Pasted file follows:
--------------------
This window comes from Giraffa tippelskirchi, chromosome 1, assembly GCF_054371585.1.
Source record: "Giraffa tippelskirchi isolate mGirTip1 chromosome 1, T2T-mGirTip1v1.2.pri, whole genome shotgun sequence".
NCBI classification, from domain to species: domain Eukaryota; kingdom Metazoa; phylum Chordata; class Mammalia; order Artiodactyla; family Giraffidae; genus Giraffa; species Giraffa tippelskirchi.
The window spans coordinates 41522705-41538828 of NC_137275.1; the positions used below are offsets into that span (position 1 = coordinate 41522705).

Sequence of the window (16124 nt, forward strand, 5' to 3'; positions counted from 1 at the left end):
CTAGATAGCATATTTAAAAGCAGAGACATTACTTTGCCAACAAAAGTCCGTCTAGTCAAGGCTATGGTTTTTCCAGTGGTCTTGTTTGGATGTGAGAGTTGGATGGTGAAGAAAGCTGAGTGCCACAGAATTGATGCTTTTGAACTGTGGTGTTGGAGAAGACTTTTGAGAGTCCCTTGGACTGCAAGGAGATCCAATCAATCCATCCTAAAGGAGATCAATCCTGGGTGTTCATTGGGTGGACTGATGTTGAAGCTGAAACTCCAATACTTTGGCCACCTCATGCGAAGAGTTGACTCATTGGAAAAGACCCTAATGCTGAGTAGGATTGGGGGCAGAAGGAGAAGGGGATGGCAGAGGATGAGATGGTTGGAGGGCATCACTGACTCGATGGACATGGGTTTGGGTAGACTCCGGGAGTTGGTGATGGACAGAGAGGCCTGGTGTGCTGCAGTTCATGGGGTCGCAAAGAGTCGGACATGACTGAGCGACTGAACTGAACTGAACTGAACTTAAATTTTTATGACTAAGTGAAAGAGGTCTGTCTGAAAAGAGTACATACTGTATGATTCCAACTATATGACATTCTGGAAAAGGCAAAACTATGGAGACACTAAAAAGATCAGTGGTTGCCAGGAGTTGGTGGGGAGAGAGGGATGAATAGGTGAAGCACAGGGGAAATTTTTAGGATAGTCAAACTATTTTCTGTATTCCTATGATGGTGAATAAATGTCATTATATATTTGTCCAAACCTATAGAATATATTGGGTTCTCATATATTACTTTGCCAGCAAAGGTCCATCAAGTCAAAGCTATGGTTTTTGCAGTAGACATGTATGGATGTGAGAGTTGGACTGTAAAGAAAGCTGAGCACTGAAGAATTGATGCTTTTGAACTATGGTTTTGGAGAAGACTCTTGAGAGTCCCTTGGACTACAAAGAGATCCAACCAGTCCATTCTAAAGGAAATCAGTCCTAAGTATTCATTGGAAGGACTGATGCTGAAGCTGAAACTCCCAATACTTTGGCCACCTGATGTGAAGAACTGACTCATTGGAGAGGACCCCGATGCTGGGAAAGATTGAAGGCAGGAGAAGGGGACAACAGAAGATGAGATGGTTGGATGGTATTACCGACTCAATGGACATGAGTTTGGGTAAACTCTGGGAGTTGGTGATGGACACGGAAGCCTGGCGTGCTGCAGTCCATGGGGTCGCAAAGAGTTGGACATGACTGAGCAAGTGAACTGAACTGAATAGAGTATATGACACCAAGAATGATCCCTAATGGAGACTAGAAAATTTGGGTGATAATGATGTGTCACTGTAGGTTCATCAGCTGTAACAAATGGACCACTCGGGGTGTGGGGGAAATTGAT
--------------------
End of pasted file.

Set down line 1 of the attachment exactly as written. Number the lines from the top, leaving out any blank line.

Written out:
This window comes from Giraffa tippelskirchi, chromosome 1, assembly GCF_054371585.1.